Medical Marijuana, Legitimate Treatment or Excuse to Get High?
The Law and Medical Marijuana
Twenty-three states in the US have passed laws allowing Marijuana to be used as a medical treatment. Each state has it's own limitations on how the medicine can be obtained and how much can be grown or possessed. Some states have specific conditions that cannabis can be used to treat, others leave it entirely to the discretion of the patient's doctor.
In spite of these State laws, Federal law still considers Marijuana to be a Schedule I substance which means it is deemed to present a high risk for abuse, it has not been found safe to use, and it is not recognized as having any medicinal value. So, patients who use medical marijuana are in a bit of a legal gray area.
These states have enacted legislation that allows use of marijuana for medicinal purposes.
- District of Columbia
- New Hampshire
- New Jersey
- New Mexico
- New York
- Rhode Island
States Where Cannabis is Legal for Recreational Use
What's Your Opinion on Medical Marijuana?
Do you support the use of Medical Marijuana?
But Does Medical Marijuana Really Work?
Proponents of medical cannabis say it is a safe and natural herb that can treat symptoms of disease ranging from cancer and AIDS to anxiety and insomnia.
Opponents claim that it's too dangerous to use, it is not FDA approved and it's benefits are unsubstantiated. They fear that it can lead to harder drug use, have a corrupting influence on youth and many claim that medical use is often only a front for recreational use of marijuana.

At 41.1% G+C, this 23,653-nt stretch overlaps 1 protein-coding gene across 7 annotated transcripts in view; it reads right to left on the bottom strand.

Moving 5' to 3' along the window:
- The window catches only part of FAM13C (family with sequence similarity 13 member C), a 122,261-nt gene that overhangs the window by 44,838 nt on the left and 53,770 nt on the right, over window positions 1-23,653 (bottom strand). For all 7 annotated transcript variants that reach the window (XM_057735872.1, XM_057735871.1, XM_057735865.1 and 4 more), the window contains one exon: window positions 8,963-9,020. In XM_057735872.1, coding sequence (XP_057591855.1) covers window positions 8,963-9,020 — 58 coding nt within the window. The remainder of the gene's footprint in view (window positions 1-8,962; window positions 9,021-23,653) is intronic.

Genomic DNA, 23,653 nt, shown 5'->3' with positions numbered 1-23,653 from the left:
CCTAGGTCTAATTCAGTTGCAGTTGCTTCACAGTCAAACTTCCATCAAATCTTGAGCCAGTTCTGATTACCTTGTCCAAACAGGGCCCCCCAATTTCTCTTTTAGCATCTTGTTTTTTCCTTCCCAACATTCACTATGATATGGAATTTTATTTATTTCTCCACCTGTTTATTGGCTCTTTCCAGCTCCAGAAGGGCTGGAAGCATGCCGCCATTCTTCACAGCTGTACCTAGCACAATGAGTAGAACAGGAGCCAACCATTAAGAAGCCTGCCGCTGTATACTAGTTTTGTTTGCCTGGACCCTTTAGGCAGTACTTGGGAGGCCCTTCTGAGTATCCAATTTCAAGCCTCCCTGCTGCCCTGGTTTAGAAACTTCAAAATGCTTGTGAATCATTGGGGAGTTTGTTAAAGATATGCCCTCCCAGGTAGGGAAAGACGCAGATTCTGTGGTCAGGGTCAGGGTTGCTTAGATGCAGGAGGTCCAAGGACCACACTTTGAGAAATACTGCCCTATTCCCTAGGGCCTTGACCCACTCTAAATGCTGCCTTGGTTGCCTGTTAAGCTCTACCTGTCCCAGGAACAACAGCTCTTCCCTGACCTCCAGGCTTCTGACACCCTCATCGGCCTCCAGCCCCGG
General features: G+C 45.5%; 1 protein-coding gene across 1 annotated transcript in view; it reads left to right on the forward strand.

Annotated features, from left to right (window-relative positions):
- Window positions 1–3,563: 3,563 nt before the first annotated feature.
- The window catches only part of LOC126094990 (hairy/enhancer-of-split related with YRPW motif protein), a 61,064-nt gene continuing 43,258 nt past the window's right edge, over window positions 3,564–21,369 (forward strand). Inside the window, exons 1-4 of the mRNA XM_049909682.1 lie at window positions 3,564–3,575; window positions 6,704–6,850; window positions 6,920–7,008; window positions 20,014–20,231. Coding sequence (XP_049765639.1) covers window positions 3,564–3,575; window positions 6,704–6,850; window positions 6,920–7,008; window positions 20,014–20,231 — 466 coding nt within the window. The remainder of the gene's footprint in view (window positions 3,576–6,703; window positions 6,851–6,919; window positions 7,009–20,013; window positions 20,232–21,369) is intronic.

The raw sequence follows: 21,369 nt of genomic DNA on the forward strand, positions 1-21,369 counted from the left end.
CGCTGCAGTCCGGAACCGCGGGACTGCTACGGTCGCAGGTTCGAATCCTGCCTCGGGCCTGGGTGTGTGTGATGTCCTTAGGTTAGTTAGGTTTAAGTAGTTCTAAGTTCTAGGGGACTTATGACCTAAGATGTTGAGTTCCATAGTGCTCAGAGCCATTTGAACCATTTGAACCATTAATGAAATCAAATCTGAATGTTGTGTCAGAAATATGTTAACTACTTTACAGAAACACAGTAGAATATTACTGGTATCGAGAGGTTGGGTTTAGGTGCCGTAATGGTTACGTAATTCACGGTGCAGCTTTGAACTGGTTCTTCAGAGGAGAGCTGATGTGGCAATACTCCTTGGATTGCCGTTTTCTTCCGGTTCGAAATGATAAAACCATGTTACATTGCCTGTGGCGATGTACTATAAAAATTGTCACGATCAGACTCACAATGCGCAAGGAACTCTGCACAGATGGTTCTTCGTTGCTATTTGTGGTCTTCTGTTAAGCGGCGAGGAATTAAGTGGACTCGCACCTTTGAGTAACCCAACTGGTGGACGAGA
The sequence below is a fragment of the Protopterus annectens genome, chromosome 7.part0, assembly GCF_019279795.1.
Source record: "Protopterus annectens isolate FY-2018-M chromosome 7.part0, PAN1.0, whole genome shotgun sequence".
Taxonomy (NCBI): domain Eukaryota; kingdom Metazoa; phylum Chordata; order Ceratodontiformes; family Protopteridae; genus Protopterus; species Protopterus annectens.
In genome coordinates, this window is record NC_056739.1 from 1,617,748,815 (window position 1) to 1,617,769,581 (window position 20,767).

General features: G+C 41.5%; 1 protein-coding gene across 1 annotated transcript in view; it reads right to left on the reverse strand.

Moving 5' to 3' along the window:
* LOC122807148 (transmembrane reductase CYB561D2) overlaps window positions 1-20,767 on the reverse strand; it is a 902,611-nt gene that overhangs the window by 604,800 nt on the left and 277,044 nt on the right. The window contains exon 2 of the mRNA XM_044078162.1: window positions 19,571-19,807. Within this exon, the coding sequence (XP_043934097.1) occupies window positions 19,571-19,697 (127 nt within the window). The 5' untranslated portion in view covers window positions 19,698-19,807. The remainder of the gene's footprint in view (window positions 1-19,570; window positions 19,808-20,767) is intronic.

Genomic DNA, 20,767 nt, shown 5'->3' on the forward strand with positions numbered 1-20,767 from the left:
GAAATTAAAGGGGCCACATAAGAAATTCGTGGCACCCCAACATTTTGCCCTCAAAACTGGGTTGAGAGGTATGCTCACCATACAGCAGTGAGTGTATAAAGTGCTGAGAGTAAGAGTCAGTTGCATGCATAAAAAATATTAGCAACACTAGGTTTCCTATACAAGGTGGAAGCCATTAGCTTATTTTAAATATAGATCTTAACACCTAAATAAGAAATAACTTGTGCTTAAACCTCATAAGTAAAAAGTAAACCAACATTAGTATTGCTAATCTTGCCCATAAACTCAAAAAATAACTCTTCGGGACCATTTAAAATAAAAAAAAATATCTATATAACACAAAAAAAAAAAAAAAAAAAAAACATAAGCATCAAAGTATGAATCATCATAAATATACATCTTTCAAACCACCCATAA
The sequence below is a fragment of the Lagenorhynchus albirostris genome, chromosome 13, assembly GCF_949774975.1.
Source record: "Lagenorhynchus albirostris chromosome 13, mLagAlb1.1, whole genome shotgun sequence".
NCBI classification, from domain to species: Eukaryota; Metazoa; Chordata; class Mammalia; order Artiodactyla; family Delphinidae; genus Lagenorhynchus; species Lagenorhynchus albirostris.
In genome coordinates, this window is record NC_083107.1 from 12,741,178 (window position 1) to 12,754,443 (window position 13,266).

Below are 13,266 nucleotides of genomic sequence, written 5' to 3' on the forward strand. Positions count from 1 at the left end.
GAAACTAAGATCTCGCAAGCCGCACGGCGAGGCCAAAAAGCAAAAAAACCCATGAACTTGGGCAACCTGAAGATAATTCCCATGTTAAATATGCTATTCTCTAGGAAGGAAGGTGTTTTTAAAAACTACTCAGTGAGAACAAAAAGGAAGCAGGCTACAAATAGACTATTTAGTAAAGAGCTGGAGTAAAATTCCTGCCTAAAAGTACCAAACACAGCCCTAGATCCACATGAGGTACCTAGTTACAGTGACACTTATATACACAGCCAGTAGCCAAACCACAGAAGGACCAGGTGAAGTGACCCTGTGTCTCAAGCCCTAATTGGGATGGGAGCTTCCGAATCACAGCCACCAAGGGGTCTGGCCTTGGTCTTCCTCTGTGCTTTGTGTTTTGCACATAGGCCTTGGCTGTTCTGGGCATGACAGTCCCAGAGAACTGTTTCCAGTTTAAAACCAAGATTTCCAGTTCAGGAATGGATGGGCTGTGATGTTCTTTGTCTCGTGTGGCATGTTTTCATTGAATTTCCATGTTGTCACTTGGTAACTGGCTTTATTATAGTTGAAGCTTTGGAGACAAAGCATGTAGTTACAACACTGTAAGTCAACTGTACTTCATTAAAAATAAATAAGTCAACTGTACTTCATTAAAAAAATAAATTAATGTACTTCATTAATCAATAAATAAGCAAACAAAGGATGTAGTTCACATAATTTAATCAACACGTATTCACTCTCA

California's Center for Medicinal Cannabis Research, with its headquarters at UC San Diego, was established to study whether marijuana has therapeutic value. The center also conducted studies Sacramento and San Francisco to assess the value of cannabis as medicine.
This groundbreaking research on medical marijuana has brought new scientific data to the controversial topic of medical marijuana. The state funded project was approved in 1999, three years after California became the first state to pass a law allowing the use of medical marijuana in 1996. The Center for Medicinal Cannabis Research spent over 8 million dollars on the comprehensive research. It found that marijuana may be beneficial for patients suffering from nerve damage, HIV, and strokes among other things.
Seven trials have been completed as of 2012 and California researchers have found that cannabis does have value in medical therapy. Separate clinical trials were conducted by Dr. Donald Abrams at UC San Francisco and Dr. Ronald Ellis at UC San Diego on HIV and AIDS patients who were suffering from nerve damage. Both studies found that patients got relief from their pain using pot, even when they were already using prescription drugs for pain.
Director of the MS center at UC San Diego, Jody Corey-Bloom, found that patients using medical cannabis achieved significant relief from the pain of spasticity.
Medical Marijuana Without the High
Dr. Barth Wilsey conducted a study to determine whether pain relief could be achieved with marijuana without the the patient getting high. Wilsey found that patients with discomfort from nerve damage achieved comparable relief from pot with the psychoactive ingredients reduced or removed. Wilsey is embarking on a new study on the effect of cannabis on patients with spinal cord injury. It's being funded by a grant from the National Institutes of Health.
Even after all these studies, which showed promise for the medical value of cannabis, federal agencies put most of their support behind studies concerned with marijuana abuse rather than any possible medical benefits.
While federal authorities were cracking down on medical marijuana dispensaries in California in 2013, some researchers were wondering if any progress had been made in the quest to document the medical value of cannabis. Dr. Abrams has been quoted as saying "I don't think science drives the train here. It's a difficult environment at the current time to obtain funding."
© 2012 Sherry Hewins